Your Work Future
by Dr. David Miles
For most of us work is not an option, it is a necessity! We have financial responsibilities and a variety of goals we hope to achieve. COVID arrived and the “World of Work” is in flux! As our work options evolve it is important for each to establish criteria as to the value we can deliver to an employer. This requires self-reflection and valuable input from others who know us professionally and personally.
May I suggest you take the time to look at your Talent and Skills versus looking at job titles and industry/companies. With the shift in demands for goods and services many traditional positions are being eliminated. Focusing on you and your areas of contribution can open you to new opportunities in different areas. Your list may look similar to this example, but your talent descriptions will provide definitive insights to a perspective employer.
Transferable Skills & Talents/Building Bridges
- Skill= Critical Thinking
Talent= a key component of critical thinking is fully understanding the business challenges or opportunity. Taking an analytical perspective of the multiple issues allows for creative solutions that solve real problems. This is a transferable talent.
- Skill= Collaboration
Talent= Being able to bring completely skilled team members together is an important first step. Having each contribute their thoughts to potential solutions or new processes is key to success. Allowing each the opportunity to create and even “find safety” is part of charting new directions. Another transferable talent.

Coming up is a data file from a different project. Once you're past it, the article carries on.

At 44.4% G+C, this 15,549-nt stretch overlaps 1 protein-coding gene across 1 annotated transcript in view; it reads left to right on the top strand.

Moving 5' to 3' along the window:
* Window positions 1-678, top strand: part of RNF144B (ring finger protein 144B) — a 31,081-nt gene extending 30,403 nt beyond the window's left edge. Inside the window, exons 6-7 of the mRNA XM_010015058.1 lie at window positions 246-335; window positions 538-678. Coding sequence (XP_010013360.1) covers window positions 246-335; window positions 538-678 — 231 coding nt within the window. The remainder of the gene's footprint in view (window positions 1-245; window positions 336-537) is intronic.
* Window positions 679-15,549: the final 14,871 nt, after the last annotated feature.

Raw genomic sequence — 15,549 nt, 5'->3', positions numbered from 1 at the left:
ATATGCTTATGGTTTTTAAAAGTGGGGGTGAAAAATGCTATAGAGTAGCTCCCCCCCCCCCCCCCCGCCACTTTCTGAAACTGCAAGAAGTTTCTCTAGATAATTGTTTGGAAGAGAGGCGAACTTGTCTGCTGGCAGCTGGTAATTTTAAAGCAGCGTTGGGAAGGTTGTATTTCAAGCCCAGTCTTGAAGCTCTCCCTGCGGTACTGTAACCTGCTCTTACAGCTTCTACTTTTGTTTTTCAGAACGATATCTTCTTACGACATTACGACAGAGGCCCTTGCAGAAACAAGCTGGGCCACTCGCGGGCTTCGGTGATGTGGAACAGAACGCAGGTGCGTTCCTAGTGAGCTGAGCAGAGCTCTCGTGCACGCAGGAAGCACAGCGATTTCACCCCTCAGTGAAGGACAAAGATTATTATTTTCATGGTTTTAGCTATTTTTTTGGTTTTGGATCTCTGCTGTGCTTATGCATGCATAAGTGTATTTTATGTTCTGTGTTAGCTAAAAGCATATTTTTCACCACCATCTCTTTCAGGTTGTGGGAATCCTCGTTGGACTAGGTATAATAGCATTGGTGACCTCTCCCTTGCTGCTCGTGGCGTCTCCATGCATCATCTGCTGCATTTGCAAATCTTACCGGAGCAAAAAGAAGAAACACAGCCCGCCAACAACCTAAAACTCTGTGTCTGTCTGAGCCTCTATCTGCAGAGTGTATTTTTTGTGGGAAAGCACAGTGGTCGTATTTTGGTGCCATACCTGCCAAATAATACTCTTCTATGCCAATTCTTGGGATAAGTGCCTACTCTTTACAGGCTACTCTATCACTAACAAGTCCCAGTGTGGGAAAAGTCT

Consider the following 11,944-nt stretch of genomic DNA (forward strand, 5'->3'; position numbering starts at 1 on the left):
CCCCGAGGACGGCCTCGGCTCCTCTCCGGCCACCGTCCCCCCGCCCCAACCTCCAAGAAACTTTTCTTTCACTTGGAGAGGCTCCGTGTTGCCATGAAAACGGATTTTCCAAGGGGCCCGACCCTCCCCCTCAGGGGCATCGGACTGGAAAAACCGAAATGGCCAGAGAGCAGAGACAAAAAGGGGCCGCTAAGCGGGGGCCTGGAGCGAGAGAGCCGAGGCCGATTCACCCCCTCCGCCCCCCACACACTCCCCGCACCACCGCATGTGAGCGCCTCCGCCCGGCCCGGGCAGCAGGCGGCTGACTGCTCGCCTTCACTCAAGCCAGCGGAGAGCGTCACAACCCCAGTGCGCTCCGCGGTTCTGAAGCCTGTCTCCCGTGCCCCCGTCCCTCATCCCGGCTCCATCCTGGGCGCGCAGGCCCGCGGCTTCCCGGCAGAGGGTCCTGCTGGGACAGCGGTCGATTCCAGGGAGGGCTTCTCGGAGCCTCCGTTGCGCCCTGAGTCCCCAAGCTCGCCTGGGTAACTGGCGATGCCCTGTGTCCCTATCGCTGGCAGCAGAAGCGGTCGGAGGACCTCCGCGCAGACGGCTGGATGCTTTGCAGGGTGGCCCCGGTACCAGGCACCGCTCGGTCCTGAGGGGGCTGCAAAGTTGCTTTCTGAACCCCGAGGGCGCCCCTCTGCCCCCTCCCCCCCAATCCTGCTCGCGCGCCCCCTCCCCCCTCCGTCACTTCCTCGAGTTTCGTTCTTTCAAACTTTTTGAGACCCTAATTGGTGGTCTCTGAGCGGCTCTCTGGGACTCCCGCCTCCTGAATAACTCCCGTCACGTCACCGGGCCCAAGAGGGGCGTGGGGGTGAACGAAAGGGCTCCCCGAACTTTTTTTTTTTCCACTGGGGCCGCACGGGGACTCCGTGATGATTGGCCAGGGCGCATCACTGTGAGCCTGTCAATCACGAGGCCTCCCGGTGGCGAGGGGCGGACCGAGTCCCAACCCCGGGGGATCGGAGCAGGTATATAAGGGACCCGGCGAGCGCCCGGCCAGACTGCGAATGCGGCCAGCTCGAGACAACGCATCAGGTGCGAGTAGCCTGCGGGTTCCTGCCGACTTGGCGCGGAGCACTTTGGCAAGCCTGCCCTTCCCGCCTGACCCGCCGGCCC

- Skill= Communication
Talent= The ability to talk “with” various professionals instead of “at them” opens up an active two-way conversation. Different functional professions all have their own but similar languages. Think an accountant versus a sales professional, knowing key elements of the differences, allows choosing words and descriptors that each can relate to. You become one who understands the different framework of how each area operates. You more readily gain credibility with this transferable talent.
Stop for a moment and also list your negative transferable skills and behaviors. While we do not like to recognize these, they do negatively impact our future employment and achievements. Your top three list may resemble the following.
- Skill= Controlling
Negative Behavior= There is no question that some appropriate level of control is necessary; especially when it is critical for compliance and safety. In general, excessive controlling becomes a blockage to collaborating and team work. People perform best when they are part of performance team that takes each person and values what talent they bring. Well balanced teams value diversity.
- Skill= Technical or Lack of Technical Competences
Negative Behavior= Not gaining the adequate technical understanding before moving forward will usually result in failure or poor outcomes. The age-old adage of “doing it over the second time to get it correct” is not acceptable in the highly competitive market space. Take the time to gain the knowledge needed or insure other team members posses all the skills needed.
- Skill= Looking only at each Block versus Holistically
Negative Behavior= There are a few “tell-tale” signs of narrow vision versus holistic vision. One great example is the phrase “This is the way we do it”. While old methods still may apply many problems are evolving and require modified solutions. Not encouraging collaboration may lead to failure or inadequate outcomes.
We all evolve overtime. Just as the world changes and presents new challenges, we can change. Your negatives may at one time have been a positive attribute in a prior work setting. Focus on Your Value of Work and how you may best evolve!
Dr. David Miles. Employable Talent. January 2021